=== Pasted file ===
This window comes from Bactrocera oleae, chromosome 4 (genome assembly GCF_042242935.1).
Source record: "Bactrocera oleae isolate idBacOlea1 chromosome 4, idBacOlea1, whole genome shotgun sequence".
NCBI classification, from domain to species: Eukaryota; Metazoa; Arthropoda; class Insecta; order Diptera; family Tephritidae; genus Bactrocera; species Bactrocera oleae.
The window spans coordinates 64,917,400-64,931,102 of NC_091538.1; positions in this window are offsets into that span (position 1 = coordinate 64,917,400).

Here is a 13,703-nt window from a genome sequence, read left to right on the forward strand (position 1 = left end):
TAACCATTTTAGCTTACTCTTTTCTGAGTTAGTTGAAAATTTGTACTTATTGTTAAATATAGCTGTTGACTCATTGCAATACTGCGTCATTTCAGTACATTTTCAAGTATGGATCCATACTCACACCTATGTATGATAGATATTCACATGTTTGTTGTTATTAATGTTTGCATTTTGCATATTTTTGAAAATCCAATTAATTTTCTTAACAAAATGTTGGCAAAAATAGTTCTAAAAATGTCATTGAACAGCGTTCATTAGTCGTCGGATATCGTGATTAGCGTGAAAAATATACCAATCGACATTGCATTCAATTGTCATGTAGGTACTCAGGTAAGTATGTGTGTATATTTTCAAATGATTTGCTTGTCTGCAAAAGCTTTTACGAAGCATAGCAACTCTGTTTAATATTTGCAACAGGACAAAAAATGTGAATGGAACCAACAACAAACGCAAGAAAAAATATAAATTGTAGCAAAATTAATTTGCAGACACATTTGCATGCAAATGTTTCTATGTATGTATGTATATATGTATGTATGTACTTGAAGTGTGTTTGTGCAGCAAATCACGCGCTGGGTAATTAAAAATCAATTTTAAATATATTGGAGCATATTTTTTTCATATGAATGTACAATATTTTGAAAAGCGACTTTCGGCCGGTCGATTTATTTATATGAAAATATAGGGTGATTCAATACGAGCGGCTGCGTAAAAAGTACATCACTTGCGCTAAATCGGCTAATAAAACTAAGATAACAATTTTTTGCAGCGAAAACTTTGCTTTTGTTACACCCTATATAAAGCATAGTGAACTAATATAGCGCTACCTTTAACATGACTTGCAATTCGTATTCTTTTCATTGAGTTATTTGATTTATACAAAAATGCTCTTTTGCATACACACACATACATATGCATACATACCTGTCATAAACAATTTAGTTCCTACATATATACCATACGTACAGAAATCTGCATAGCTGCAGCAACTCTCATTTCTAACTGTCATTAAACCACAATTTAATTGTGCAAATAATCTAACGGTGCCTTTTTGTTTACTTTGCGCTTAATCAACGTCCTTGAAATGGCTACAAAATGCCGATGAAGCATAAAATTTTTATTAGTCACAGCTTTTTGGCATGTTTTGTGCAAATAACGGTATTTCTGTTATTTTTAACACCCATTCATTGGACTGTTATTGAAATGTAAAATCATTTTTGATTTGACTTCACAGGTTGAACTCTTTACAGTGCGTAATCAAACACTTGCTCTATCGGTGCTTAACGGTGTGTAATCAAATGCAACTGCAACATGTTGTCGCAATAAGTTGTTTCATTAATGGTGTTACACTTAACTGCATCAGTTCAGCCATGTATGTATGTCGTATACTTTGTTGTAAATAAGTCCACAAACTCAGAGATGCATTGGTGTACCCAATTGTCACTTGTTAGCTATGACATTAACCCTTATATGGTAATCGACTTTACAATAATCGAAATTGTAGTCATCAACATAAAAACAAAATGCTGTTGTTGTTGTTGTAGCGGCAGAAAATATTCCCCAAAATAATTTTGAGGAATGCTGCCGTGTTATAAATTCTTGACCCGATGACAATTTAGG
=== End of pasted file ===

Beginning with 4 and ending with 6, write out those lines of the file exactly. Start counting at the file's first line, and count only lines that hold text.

The window spans coordinates 64,917,400-64,931,102 of NC_091538.1; positions in this window are offsets into that span (position 1 = coordinate 64,917,400).

Here is a 13,703-nt window from a genome sequence, read left to right on the forward strand (position 1 = left end):
TAACCATTTTAGCTTACTCTTTTCTGAGTTAGTTGAAAATTTGTACTTATTGTTAAATATAGCTGTTGACTCATTGCAATACTGCGTCATTTCAGTACATTTTCAAGTATGGATCCATACTCACACCTATGTATGATAGATATTCACATGTTTGTTGTTATTAATGTTTGCATTTTGCATATTTTTGAAAATCCAATTAATTTTCTTAACAAAATGTTGGCAAAAATAGTTCTAAAAATGTCATTGAACAGCGTTCATTAGTCGTCGGATATCGTGATTAGCGTGAAAAATATACCAATCGACATTGCATTCAATTGTCATGTAGGTACTCAGGTAAGTATGTGTGTATATTTTCAAATGATTTGCTTGTCTGCAAAAGCTTTTACGAAGCATAGCAACTCTGTTTAATATTTGCAACAGGACAAAAAATGTGAATGGAACCAACAACAAACGCAAGAAAAAATATAAATTGTAGCAAAATTAATTTGCAGACACATTTGCATGCAAATGTTTCTATGTATGTATGTATATATGTATGTATGTACTTGAAGTGTGTTTGTGCAGCAAATCACGCGCTGGGTAATTAAAAATCAATTTTAAATATATTGGAGCATATTTTTTTCATATGAATGTACAATATTTTGAAAAGCGACTTTCGGCCGGTCGATTTATTTATATGAAAATATAGGGTGATTCAATACGAGCGGCTGCGTAAAAAGTACATCACTTGCGCTAAATCGGCTAATAAAACTAAGATAACAATTTTTTGCAGCGAAAACTTTGCTTTTGTTACACCCTATATAAAGCATAGTGAACTAATATAGCGCTACCTTTAACATGACTTGCAATTCGTATTCTTTTCATTGAGTTATTTGATTTATACAAAAATGCTCTTTTGCATACACACACATACATATGCATACATACCTGTCATAAACAATTTAGTTCCTACATATATACCATACGTACAGAAATCTGCATAGCTGCAGCAACTCTCATTTCTAACTGTCATTAAACCACAATTTAATTGTGCAAATAATCTAACGGTGCCTTTTTGTTTACTTTGCGCTTAATCAACGTCCTTGAAATGGCTACAAAATGCCGATGAAGCATAAAATTTTTATTAGTCACAGCTTTTTGGCATGTTTTGTGCAAATAACGGTATTTCTGTTATTTTTAACACCCATTCATTGGACTGTTATTGAAATGTAAAATCATTTTTGATTTGACTTCACAGGTTGAACTCTTTACAGTGCGTAATCAAACACTTGCTCTATCGGTGCTTAACGGTGTGTAATCAAATGCAACTGCAACATGTTGTCGCAATAAGTTGTTTCATTAATGGTGTTACACTTAACTGCATCAGTTCAGCCATGTATGTATGTCGTATACTTTGTTGTAAATAAGTCCACAAACTCAGAGATGCATTGGTGTACCCAATTGTCACTTGTTAGCTATGACATTAACCCTTATATGGTAATCGACTTTACAATAATCGAAATTGTAGTCATCAACATAAAAACAAAATGCTGTTGTTGTTGTTGTAGCGGCAGAAAATATTCCCCAAAATAATTTTGAGGAATGCTGCCGTGTTATAAATTCTTGACCCGATGACAATTTAGG